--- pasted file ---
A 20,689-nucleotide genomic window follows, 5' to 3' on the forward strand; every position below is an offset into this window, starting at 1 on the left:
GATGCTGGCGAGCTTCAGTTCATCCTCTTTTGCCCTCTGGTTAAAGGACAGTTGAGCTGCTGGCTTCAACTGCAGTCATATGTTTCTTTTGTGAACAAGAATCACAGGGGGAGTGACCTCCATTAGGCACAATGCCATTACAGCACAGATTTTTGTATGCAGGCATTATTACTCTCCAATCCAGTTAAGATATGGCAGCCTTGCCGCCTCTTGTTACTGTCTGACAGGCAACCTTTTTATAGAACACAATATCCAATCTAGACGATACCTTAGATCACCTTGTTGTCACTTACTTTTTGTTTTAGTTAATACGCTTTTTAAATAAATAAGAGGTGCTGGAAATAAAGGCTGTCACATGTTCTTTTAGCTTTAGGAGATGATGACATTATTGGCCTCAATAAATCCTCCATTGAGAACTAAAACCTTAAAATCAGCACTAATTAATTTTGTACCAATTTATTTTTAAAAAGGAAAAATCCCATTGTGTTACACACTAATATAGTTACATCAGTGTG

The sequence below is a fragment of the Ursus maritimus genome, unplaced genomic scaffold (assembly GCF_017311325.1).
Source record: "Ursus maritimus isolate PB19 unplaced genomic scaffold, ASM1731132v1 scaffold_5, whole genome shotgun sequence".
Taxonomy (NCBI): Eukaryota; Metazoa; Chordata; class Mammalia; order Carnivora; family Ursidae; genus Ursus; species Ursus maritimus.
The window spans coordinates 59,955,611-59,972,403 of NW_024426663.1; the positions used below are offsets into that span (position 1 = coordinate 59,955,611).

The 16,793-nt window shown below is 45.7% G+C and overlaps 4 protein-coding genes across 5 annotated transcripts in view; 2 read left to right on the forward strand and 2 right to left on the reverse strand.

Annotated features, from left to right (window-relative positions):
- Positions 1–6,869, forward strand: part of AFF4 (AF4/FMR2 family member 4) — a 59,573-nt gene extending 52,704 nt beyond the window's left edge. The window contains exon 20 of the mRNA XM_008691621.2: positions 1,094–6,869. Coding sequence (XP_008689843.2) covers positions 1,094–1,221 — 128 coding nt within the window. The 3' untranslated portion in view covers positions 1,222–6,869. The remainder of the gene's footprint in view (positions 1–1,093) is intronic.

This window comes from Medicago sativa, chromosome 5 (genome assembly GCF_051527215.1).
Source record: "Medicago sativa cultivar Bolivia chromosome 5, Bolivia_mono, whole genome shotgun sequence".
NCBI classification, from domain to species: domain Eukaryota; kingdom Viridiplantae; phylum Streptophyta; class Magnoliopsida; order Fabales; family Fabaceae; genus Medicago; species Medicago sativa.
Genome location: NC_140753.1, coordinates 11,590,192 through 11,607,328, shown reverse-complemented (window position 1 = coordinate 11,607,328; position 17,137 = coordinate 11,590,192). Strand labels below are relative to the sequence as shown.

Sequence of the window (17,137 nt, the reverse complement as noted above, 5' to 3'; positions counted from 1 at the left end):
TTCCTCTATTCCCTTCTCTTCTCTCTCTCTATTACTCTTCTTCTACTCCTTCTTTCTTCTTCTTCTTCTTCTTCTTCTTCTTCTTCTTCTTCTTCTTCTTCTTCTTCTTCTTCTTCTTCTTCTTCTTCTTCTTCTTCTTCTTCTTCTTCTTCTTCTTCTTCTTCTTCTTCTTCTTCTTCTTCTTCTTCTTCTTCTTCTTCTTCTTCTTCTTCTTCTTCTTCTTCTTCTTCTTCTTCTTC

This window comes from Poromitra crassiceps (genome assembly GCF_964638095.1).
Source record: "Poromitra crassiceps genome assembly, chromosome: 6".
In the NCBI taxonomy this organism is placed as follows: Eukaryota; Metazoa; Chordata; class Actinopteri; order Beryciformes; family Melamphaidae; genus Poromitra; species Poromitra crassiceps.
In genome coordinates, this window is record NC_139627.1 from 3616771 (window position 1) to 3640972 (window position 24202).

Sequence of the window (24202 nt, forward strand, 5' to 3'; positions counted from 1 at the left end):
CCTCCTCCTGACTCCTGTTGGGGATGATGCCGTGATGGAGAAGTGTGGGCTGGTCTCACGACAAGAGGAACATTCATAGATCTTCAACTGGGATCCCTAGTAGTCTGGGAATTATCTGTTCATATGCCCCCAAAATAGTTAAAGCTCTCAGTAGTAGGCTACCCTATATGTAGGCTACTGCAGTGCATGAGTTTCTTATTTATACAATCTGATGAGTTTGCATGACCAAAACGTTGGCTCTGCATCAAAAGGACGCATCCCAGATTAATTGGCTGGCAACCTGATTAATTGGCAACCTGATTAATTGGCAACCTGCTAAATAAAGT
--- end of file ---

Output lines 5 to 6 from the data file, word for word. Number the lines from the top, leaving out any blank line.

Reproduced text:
Taxonomy (NCBI): Eukaryota; Metazoa; Chordata; class Mammalia; order Carnivora; family Ursidae; genus Ursus; species Ursus maritimus.
The window spans coordinates 59,955,611-59,972,403 of NW_024426663.1; the positions used below are offsets into that span (position 1 = coordinate 59,955,611).